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Okay, so the speed of revolution of earth around sun is 30 km/s[1], speed of revolution of sun around milky way's center is ~200 km/s[2], speed of rotation of milky way is 828,000 km/h[3] i.e. 230000 m/s. Since speed of light is 300000000 m/s, so on an even bigger scale (bigger than clusters) are we already moving faster than the speed of light? Or am I totally wrong?

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Short Answer

  • NO.

Long Answer -

  1. The Earth "wobbles" on its polar axis. This motion is not relevant (IMO) to the calculations needed to return to earth from interstellar space as it is an "in situ" motion, but it exists.

  2. The Earth revolves {spins} on its axis. For these calculations we will use the equator with a circumference of approx. 25,000 miles. One rotation of Earth is approx. 24 hours. Again this is "in situ" motion so not relevant to space travel, but adds to our "stationary chair" model 25000/24 =1041.7 MPH

  3. The Earth is orbiting the Sun once a year. The circumference of the Earth's orbit is approx. 607.6 million miles {or 940 million kilometers}. One year is approx. 365 days 365 days X 24 = 8760 hours 607,600,000/8760 = 69,360.73 MPH

So far we have basically 3 Directions of Motion {Wobble, Spin and Orbit} and a combined speed of 1041.70 + 69,360.73 = 70,402.43 MPH for a person sitting in a chair at the Equator.

  1. The sun {and hence the solar system} is moving towards the constellation Hercules, namely to the star Lambda Herculis at 12 miles per second {or 20 kilometers per second} which is 43,200 MPH

  2. The Solar system is also moving upwards, at 90 degrees to the plane of the Milky Way, at 4.34 miles per second or 15,624 MPH. But we are actually leaving the Galaxy, out about 50 light years now and will be moving out to 250 light years before it reverses. Details of the mechanics of this are explained in the link below. We also crossed the Galactic plane 2 million years ago.

  3. The Solar system is orbiting around the Galaxy at an "estimated" speed of 124 miles per second {or 200 kilometers per second} which is 446,400 MPH. The way that figure has been calculated can be found at the link below. So our "armchair Astronaut" is now moving through 6 different directions and a combined speed of approximately 574,585 MPH

69,361 MPH Spin and Orbit 43,200 MPH Towards Lambda Herculis
15,624 MPH Perpendicular to Galactic Plane 446,400 MPH Orbiting the Galactic Center {or Galactic Spin Rate}
574,585 MPH or 256862.478 m/s Speed of Earth within Our Galaxy


light's= velocity = 3*10^8 m/s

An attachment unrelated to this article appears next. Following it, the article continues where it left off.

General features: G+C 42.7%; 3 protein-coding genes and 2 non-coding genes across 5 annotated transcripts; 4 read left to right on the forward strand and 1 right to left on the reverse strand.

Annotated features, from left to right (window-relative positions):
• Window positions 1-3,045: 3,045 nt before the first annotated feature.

So the ratio = 256862.478 / 3*10^8 = 0.00085620826

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Short answer: no.

Whenever you mention a speed you must state what you are measuring the speed relative to. When a traffic sign says maximum speed 50kph it means relative to the Earth's surface. In measuring speed in space there is no such obvious frame of reference. The theory of relativity does not allow objects to move through space relative to each other, at speeds greater than the speed of light.

For objects inside the galaxy, the force of galaxy dominates their motion. We are in orbit in a galaxy, but our speed, relative to every other part of the galaxy is well below the speed of light.

For greater distances, the Hubble flow dominates motion: distant galaxies are moving away from us. The more distant galaxies are moving away from us faster. Galaxies more than about 4 billion parsecs (or 13billion light years) would be moving away faster than the speed of light. This doesn't break the theory of relativity as spacetime is being stretched between them and us. Objects can't move through space at speeds greater than the speed of light, but if the spacetime between objects is expanding, then they can appear to be moving faster than light, depending on your point of view.

None of this answer should be taken as contradicting the short answer above.

No, we are not moving through space faster than the speed of light relative to any object in our frame of reference.

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You're totally wrong, but it's a good question. Leonard Susskind actually uses something like the scenario that you're referring to in order to demonstrate how to add velocities when things like special relativity (which is a little different from what you're talking about, but similar enough for this discussion) are of concern. Here are some links to the math behind adding velocities in special relativity (again, not technically what you're talking about but similar enough).

http://math.ucr.edu/home/baez/physics/Relativity/SR/velocity.html http://hyperphysics.phy-astr.gsu.edu/hbase/Relativ/einvel.html

Nothing in your reference frame (pretend you're an observer for whom the sun is moving at the very, very, very limit of the speed of light) can travel at a speed faster than the speed of light (in a vacuum). A lot of people can describe the consequences thereof very well (well enough to have actually made sure that it's a solid theory anyway), but I don't think anybody knows exactly why the speed of light acts like a cosmic speed limit.

EDIT: Here's the Susskind lecture: https://www.youtube.com/watch?v=qfTJP7Soto4

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